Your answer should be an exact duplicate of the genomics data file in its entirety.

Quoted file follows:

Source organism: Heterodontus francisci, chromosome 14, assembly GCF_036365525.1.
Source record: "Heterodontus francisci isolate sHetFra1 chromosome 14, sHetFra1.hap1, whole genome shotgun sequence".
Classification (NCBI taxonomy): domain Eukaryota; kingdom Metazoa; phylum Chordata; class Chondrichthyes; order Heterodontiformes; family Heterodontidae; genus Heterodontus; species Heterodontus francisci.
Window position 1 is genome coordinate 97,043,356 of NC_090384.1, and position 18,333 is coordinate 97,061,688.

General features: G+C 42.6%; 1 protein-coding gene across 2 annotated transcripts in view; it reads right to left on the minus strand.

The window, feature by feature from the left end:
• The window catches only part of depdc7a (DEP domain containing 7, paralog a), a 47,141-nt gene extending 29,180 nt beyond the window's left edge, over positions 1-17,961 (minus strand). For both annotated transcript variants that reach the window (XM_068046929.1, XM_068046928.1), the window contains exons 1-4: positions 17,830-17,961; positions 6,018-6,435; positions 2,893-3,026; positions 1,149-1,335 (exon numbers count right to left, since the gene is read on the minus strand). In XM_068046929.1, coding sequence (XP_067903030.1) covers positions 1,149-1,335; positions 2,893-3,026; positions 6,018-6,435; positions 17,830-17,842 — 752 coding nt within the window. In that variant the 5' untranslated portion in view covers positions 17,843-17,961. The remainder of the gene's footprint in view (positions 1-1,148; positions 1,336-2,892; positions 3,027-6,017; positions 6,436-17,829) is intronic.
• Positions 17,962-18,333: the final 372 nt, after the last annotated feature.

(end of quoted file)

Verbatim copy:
Source organism: Heterodontus francisci, chromosome 14, assembly GCF_036365525.1.
Source record: "Heterodontus francisci isolate sHetFra1 chromosome 14, sHetFra1.hap1, whole genome shotgun sequence".
Classification (NCBI taxonomy): domain Eukaryota; kingdom Metazoa; phylum Chordata; class Chondrichthyes; order Heterodontiformes; family Heterodontidae; genus Heterodontus; species Heterodontus francisci.
Window position 1 is genome coordinate 97,043,356 of NC_090384.1, and position 18,333 is coordinate 97,061,688.

General features: G+C 42.6%; 1 protein-coding gene across 2 annotated transcripts in view; it reads right to left on the minus strand.

The window, feature by feature from the left end:
• The window catches only part of depdc7a (DEP domain containing 7, paralog a), a 47,141-nt gene extending 29,180 nt beyond the window's left edge, over positions 1-17,961 (minus strand). For both annotated transcript variants that reach the window (XM_068046929.1, XM_068046928.1), the window contains exons 1-4: positions 17,830-17,961; positions 6,018-6,435; positions 2,893-3,026; positions 1,149-1,335 (exon numbers count right to left, since the gene is read on the minus strand). In XM_068046929.1, coding sequence (XP_067903030.1) covers positions 1,149-1,335; positions 2,893-3,026; positions 6,018-6,435; positions 17,830-17,842 — 752 coding nt within the window. In that variant the 5' untranslated portion in view covers positions 17,843-17,961. The remainder of the gene's footprint in view (positions 1-1,148; positions 1,336-2,892; positions 3,027-6,017; positions 6,436-17,829) is intronic.
• Positions 17,962-18,333: the final 372 nt, after the last annotated feature.